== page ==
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Abuse Using Technology

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Updated: July 12, 2024

How do courts use GPS technology to track offenders?

Some states have specific laws that allow judges and law enforcement to use technology in ways that are intended to protect victims of domestic violence. For example, law enforcement and courts can use global positioning systems (GPS) technology to track offenders who have committed domestic violence and stalking. Depending on your state, a judge may be able to order GPS tracking in a criminal or civil court case.

There are two types of GPS tracking – active and passive. With an active GPS tracking device, you would be notified if the abuser physically goes to a location where s/he is prohibited from entering. It is possible that additional notifications would go to law enforcement or any court-ordered supervision agency that is monitoring the offender.

With a passive GPS tracking device, the abuser may only be required to upload his/her location history once a day or even less frequently. The location history may then be reviewed from time to time by a probation officer, or it may be used as a tool by law enforcement if you allege that the abuser violated the order.

Are there any risks to having an offender’s location tracked?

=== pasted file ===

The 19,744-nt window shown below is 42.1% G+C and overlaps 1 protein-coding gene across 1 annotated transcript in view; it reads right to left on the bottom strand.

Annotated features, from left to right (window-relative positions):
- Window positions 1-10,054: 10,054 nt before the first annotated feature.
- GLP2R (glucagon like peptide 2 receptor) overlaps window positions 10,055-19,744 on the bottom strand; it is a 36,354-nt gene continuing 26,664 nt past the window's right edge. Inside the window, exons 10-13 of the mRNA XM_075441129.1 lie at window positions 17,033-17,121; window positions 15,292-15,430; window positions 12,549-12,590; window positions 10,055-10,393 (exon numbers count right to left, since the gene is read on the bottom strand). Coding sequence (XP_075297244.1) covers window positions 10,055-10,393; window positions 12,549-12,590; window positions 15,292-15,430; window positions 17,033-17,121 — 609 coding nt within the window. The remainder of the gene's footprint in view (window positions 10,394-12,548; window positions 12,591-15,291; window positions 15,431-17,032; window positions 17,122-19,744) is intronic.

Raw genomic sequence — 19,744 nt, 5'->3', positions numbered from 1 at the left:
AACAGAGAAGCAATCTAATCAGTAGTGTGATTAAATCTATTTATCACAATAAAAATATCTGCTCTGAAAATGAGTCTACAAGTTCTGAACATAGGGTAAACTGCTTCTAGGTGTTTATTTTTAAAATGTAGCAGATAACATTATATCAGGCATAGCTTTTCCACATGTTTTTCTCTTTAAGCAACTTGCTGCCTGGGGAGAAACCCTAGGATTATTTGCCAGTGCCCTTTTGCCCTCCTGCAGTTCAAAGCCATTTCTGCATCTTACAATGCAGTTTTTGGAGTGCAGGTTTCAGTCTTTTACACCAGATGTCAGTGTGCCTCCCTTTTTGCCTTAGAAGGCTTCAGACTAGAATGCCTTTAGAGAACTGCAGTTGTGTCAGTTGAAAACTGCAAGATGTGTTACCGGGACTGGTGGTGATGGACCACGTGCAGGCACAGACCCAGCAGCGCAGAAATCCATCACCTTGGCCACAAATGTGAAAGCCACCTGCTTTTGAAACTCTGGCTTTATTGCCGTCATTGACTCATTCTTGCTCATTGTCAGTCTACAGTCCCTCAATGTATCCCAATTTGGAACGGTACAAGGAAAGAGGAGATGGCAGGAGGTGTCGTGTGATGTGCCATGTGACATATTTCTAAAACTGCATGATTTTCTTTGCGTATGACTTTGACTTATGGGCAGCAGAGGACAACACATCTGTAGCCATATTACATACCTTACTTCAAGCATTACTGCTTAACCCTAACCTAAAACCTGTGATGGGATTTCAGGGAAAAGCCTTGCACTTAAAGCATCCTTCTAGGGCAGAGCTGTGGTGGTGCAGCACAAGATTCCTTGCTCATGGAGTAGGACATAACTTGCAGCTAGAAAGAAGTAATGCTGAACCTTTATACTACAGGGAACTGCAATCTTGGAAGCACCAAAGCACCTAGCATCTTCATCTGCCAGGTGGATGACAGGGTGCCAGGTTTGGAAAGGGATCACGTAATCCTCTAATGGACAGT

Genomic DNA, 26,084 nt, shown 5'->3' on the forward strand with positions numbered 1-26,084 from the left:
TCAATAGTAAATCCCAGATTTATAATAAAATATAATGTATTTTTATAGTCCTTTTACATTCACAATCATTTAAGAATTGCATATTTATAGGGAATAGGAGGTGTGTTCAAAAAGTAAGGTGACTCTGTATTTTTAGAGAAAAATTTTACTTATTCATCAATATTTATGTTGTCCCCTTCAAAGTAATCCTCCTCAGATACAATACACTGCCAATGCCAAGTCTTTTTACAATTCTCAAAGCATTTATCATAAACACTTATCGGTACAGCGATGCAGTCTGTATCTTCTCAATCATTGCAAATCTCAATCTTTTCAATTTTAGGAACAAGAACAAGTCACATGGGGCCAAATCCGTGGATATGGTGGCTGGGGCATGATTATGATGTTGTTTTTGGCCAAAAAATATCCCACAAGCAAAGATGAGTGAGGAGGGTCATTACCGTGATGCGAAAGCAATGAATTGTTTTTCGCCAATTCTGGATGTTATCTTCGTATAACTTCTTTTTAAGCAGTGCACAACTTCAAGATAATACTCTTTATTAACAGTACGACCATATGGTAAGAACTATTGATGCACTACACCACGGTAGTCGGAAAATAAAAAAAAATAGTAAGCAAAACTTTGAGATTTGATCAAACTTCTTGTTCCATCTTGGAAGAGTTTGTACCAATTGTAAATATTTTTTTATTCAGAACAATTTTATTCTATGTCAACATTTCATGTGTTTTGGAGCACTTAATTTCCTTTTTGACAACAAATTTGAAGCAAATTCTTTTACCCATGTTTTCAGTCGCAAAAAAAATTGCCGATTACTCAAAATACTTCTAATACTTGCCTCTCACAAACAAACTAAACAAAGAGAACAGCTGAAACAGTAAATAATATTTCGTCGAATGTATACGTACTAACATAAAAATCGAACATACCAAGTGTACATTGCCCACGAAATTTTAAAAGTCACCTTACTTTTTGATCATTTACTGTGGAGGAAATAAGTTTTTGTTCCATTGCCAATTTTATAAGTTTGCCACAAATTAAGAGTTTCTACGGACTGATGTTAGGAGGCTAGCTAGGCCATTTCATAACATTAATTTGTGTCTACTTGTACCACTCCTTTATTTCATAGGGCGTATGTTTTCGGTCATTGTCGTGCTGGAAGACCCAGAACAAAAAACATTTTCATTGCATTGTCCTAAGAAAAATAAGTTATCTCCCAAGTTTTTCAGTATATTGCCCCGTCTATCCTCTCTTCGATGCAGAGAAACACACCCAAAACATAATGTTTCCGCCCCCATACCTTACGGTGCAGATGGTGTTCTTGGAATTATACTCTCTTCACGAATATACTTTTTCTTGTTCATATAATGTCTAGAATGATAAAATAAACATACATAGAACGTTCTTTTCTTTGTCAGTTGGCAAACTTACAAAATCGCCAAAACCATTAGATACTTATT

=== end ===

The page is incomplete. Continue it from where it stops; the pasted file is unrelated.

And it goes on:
Tracking abusers with GPS technology can have risks if the victim relies solely upon GPS tracking to stay safe. For example, passive GPS monitoring cannot be relied upon as a way to protect or warn you or law enforcement of the abuser’s location to prevent possible further abuse. Active GPS monitoring is only effective if there are enough well-trained law enforcement officers to monitor and quickly respond when an abuser enters a prohibited location near you. In addition, the court must have proper procedures in place to hold offenders accountable for violating court orders. Also, if you do not have access to the required technology to alert you if the offender comes near you, or if you have the technology but it fails, active GPS monitoring may not provide enough warning to protect yourself. 

If the judge gives you the option to have GPS tracking, you may want to consult with a domestic violence advocate to make this decision and to safety plan